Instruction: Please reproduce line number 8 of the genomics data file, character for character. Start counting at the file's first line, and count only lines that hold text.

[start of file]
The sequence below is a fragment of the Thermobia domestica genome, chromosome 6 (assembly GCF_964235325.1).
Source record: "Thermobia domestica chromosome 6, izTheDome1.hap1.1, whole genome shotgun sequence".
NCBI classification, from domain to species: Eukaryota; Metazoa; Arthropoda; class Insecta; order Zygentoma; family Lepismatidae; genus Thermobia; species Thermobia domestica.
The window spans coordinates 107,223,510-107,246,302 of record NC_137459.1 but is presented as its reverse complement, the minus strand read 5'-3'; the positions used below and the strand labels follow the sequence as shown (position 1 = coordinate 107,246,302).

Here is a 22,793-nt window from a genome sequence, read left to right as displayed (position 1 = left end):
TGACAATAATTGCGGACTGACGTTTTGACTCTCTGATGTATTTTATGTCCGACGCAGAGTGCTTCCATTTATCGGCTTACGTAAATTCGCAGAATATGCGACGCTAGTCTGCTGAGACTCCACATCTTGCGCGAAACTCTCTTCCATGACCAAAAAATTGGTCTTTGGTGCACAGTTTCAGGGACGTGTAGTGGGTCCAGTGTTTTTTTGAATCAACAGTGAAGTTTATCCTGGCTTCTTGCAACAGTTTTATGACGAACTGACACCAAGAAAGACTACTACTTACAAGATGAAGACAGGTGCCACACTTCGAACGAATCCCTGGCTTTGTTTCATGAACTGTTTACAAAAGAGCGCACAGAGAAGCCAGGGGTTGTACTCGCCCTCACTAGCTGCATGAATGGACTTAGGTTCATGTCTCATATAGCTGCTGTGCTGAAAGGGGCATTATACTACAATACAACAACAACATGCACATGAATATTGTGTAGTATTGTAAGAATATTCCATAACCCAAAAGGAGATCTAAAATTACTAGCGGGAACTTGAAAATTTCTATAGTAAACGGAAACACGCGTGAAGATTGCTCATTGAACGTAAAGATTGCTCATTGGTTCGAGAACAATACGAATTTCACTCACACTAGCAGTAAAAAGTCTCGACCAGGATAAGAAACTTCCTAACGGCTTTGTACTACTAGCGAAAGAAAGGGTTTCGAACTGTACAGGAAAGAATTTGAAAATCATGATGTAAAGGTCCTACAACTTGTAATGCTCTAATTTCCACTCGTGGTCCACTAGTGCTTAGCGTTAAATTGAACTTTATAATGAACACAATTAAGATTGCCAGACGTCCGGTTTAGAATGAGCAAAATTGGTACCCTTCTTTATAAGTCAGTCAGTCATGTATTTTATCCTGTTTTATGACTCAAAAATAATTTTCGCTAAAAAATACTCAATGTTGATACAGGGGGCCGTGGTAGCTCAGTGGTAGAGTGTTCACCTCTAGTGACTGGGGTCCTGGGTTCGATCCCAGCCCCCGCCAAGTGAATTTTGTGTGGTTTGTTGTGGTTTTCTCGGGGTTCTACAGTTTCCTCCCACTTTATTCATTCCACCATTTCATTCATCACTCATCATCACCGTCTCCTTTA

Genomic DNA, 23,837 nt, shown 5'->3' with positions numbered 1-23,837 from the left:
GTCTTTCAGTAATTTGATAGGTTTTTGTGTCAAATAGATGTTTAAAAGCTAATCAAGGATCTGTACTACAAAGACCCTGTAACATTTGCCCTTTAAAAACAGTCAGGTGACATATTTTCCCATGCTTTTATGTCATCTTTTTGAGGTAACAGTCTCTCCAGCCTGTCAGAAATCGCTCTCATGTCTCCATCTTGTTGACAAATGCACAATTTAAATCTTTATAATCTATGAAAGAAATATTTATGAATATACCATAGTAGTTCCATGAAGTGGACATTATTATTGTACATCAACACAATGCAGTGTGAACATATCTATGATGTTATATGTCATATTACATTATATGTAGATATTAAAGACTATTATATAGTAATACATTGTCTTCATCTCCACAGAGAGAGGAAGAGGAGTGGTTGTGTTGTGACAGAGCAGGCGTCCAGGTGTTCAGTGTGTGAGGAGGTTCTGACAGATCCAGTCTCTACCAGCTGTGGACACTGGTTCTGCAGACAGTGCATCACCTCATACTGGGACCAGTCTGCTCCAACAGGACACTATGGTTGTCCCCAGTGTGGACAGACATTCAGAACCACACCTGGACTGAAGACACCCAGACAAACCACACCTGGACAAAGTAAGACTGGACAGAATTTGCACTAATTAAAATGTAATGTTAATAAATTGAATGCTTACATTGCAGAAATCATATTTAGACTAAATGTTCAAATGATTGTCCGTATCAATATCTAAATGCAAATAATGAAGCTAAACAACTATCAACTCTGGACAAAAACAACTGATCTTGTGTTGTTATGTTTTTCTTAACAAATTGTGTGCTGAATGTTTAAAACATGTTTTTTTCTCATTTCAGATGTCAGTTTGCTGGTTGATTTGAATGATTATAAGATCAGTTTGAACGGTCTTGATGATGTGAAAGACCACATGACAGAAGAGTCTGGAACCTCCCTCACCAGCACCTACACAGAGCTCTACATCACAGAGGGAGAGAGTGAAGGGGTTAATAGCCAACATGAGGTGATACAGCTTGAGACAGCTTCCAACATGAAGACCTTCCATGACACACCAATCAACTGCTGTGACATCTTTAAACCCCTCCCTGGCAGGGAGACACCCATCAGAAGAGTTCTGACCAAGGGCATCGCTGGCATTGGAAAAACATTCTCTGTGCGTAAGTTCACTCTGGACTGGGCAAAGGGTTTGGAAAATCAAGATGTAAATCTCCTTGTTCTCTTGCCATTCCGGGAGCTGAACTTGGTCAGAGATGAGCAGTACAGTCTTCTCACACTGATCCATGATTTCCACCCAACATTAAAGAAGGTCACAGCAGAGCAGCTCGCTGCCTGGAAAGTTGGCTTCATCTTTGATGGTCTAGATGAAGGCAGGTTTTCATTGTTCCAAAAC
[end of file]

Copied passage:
GTCTTTCAGTAATTTGATAGGTTTTTGTGTCAAATAGATGTTTAAAAGCTAATCAAGGATCTGTACTACAAAGACCCTGTAACATTTGCCCTTTAAAAACAGTCAGGTGACATATTTTCCCATGCTTTTATGTCATCTTTTTGAGGTAACAGTCTCTCCAGCCTGTCAGAAATCGCTCTCATGTCTCCATCTTGTTGACAAATGCACAATTTAAATCTTTATAATCTATGAAAGAAATATTTATGAATATACCATAGTAGTTCCATGAAGTGGACATTATTATTGTACATCAACACAATGCAGTGTGAACATATCTATGATGTTATATGTCATATTACATTATATGTAGATATTAAAGACTATTATATAGTAATACATTGTCTTCATCTCCACAGAGAGAGGAAGAGGAGTGGTTGTGTTGTGACAGAGCAGGCGTCCAGGTGTTCAGTGTGTGAGGAGGTTCTGACAGATCCAGTCTCTACCAGCTGTGGACACTGGTTCTGCAGACAGTGCATCACCTCATACTGGGACCAGTCTGCTCCAACAGGACACTATGGTTGTCCCCAGTGTGGACAGACATTCAGAACCACACCTGGACTGAAGACACCCAGACAAACCACACCTGGACAAAGTAAGACTGGACAGAATTTGCACTAATTAAAATGTAATGTTAATAAATTGAATGCTTACATTGCAGAAATCATATTTAGACTAAATGTTCAAATGATTGTCCGTATCAATATCTAAATGCAAATAATGAAGCTAAACAACTATCAACTCTGGACAAAAACAACTGATCTTGTGTTGTTATGTTTTTCTTAACAAATTGTGTGCTGAATGTTTAAAACATGTTTTTTTCTCATTTCAGATGTCAGTTTGCTGGTTGATTTGAATGATTATAAGATCAGTTTGAACGGTCTTGATGATGTGAAAGACCACATGACAGAAGAGTCTGGAACCTCCCTCACCAGCACCTACACAGAGCTCTACATCACAGAGGGAGAGAGTGAAGGGGTTAATAGCCAACATGAGGTGATACAGCTTGAGACAGCTTCCAACATGAAGACCTTCCATGACACACCAATCAACTGCTGTGACATCTTTAAACCCCTCCCTGGCAGGGAGACACCCATCAGAAGAGTTCTGACCAAGGGCATCGCTGGCATTGGAAAAACATTCTCTGTGCGTAAGTTCACTCTGGACTGGGCAAAGGGTTTGGAAAATCAAGATGTAAATCTCCTTGTTCTCTTGCCATTCCGGGAGCTGAACTTGGTCAGAGATGAGCAGTACAGTCTTCTCACACTGATCCATGATTTCCACCCAACATTAAAGAAGGTCACAGCAGAGCAGCTCGCTGCCTGGAAAGTTGGCTTCATCTTTGATGGTCTAGATGAAGGCAGGTTTTCATTGTTCCAAAAC